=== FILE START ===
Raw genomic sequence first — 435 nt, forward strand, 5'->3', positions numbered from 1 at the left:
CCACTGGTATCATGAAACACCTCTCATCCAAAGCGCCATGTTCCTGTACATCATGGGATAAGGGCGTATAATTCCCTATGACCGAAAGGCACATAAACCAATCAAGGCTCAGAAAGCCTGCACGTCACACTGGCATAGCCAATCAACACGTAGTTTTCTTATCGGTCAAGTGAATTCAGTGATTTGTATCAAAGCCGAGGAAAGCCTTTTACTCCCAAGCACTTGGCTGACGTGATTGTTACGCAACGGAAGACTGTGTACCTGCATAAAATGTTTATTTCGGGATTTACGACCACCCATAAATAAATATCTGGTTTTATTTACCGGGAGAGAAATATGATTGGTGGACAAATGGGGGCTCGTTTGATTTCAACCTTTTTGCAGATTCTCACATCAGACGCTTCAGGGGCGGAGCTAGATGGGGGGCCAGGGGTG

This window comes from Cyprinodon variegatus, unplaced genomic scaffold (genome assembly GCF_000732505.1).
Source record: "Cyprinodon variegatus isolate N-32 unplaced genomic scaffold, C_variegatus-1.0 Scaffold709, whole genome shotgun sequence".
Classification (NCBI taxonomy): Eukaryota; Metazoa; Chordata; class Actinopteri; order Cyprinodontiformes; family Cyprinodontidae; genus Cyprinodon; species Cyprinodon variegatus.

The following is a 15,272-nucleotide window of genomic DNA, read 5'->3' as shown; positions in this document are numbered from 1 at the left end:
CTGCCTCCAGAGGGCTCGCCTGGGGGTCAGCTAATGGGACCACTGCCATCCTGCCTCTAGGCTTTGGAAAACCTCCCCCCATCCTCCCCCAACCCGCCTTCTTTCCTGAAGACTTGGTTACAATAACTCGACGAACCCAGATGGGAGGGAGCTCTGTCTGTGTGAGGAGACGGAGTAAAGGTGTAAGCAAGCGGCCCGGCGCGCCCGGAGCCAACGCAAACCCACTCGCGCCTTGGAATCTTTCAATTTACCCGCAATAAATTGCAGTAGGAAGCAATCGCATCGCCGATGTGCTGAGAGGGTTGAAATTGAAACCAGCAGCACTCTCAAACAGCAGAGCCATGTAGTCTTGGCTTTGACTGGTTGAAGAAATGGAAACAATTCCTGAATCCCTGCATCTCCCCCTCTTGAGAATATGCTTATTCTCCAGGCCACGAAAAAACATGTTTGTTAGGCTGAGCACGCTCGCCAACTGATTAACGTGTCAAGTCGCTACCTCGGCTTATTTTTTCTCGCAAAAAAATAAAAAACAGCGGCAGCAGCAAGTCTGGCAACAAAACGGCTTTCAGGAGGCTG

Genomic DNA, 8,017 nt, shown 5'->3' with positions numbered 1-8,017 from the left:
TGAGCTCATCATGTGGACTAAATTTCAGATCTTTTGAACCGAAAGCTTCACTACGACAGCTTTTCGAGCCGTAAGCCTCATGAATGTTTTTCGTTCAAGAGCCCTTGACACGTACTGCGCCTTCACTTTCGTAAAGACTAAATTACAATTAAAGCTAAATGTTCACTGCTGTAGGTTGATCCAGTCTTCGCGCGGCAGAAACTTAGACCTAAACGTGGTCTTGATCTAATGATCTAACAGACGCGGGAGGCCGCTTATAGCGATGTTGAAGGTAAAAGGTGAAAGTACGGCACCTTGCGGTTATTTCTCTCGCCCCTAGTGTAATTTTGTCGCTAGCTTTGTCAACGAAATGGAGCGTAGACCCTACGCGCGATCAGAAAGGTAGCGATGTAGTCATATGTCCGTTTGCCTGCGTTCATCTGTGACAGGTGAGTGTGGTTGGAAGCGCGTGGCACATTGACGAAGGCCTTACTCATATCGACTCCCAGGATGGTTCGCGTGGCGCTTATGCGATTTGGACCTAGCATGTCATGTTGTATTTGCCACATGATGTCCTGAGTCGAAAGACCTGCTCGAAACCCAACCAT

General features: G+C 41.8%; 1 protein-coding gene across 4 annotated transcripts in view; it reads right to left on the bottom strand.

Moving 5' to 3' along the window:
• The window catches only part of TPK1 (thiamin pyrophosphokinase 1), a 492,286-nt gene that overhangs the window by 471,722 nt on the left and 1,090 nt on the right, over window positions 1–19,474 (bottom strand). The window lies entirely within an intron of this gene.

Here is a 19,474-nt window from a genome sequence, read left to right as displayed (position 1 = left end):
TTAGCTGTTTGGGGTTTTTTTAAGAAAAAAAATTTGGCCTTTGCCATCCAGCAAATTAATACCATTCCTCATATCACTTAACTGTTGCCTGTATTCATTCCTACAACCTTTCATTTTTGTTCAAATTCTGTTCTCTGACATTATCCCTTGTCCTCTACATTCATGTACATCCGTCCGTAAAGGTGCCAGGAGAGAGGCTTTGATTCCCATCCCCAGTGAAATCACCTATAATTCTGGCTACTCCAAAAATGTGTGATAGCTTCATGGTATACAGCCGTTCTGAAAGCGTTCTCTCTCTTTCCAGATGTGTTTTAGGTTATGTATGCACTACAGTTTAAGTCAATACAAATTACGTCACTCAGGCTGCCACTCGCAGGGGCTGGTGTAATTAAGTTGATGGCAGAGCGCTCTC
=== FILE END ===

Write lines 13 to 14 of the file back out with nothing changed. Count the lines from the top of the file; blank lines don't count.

Here is a 19,474-nt window from a genome sequence, read left to right as displayed (position 1 = left end):
TTAGCTGTTTGGGGTTTTTTTAAGAAAAAAAATTTGGCCTTTGCCATCCAGCAAATTAATACCATTCCTCATATCACTTAACTGTTGCCTGTATTCATTCCTACAACCTTTCATTTTTGTTCAAATTCTGTTCTCTGACATTATCCCTTGTCCTCTACATTCATGTACATCCGTCCGTAAAGGTGCCAGGAGAGAGGCTTTGATTCCCATCCCCAGTGAAATCACCTATAATTCTGGCTACTCCAAAAATGTGTGATAGCTTCATGGTATACAGCCGTTCTGAAAGCGTTCTCTCTCTTTCCAGATGTGTTTTAGGTTATGTATGCACTACAGTTTAAGTCAATACAAATTACGTCACTCAGGCTGCCACTCGCAGGGGCTGGTGTAATTAAGTTGATGGCAGAGCGCTCTC